A three-judge panel in the Court of Appeals for the Second Circuit has ruled that the US National Security Agency (NSA) phone records collection "exceeds the scope of what Congress has authorized" in Section 215 of the Patriot Act. The court said that Congress didn't authorize collection of a "staggering" amount of information on Americans.
NSA's collection of "bulk telephony metadata" was first disclosed in 2013 by former NSA contractor Edward Snowden.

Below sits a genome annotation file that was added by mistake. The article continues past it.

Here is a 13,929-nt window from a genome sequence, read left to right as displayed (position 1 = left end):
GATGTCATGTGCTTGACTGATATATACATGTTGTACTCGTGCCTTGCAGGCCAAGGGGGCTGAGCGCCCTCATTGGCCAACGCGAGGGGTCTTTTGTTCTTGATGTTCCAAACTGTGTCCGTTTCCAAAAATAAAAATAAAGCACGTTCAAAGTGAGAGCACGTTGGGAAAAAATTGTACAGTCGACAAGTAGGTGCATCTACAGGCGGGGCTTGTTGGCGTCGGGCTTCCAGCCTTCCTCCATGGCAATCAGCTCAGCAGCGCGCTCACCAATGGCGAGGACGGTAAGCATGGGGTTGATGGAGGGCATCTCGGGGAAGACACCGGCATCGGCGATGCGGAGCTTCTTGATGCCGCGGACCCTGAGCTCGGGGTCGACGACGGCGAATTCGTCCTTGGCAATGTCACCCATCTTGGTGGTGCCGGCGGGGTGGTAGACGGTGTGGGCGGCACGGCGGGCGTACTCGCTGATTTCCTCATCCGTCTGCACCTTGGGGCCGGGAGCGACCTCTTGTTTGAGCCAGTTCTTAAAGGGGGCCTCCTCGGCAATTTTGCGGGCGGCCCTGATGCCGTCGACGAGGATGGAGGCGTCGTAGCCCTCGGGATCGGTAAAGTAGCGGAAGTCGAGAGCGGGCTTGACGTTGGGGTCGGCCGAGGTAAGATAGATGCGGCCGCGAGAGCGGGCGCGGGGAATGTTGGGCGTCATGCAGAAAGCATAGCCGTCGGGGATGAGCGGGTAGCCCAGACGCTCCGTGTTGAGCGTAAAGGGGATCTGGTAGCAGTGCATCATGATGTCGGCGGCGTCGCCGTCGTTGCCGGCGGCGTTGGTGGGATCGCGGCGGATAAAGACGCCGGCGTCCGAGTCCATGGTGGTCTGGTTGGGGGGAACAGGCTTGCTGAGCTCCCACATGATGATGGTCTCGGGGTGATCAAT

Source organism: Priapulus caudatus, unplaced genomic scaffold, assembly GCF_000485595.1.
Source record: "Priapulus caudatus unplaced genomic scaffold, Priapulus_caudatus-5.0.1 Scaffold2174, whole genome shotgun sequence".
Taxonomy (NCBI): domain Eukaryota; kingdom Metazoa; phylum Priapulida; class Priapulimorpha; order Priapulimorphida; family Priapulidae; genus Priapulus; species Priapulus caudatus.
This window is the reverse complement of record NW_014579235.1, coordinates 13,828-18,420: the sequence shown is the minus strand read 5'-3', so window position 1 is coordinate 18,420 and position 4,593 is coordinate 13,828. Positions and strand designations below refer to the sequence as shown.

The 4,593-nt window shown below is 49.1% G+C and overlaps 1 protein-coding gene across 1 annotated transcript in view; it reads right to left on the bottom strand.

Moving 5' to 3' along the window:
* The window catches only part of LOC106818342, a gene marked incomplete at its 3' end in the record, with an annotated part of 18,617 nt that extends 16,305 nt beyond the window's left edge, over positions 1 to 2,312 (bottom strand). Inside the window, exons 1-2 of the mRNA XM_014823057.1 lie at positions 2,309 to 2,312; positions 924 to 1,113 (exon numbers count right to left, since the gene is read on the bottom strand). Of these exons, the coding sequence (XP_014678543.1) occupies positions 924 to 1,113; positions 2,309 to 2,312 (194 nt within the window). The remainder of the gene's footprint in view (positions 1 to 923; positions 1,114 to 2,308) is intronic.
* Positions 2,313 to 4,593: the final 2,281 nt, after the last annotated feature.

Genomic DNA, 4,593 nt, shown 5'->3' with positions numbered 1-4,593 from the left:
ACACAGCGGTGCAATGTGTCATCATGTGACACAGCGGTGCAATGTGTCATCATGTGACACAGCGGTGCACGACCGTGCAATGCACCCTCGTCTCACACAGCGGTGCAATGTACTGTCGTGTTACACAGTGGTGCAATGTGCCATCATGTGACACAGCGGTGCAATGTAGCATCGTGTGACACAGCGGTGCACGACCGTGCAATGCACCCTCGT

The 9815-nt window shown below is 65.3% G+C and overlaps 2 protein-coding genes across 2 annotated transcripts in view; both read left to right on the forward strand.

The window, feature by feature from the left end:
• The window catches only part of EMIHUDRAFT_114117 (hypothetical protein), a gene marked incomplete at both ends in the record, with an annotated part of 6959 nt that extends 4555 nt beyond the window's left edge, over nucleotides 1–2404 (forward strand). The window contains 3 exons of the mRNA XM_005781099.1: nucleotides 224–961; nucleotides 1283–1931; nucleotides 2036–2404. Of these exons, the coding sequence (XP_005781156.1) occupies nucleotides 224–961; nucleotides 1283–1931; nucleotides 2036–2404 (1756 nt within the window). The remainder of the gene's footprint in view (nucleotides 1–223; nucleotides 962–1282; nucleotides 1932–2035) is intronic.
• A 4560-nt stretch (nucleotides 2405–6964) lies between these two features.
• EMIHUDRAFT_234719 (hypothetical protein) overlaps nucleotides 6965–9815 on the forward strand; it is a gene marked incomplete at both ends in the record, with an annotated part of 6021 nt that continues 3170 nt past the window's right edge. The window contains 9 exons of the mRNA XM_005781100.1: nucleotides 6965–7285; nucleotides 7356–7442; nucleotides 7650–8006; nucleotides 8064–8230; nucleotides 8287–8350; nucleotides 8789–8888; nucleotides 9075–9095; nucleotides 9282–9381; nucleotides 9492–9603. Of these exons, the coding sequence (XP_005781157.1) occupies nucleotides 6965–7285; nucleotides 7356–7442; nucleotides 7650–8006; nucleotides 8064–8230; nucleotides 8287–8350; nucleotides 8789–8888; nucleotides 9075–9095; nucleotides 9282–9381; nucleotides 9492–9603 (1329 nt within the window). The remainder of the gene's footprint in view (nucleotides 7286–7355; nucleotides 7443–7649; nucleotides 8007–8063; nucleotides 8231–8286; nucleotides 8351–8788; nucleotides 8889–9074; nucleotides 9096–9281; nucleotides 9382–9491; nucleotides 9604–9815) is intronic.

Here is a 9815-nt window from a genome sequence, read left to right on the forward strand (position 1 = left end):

The appeals court did not issue an order to stop the collection of data, noting that parts of the Patriot Act including Section 215 will expire on June 1. The Section 215 of the Patriot Act is governing the collection of records to fight terrorism.
The ruling means that U.S. lawmakers should either end or replace the program, which was intended to help fight terrorism.
Federal appeals courts in Washington, D.C. and California are also considering whether the program is legal.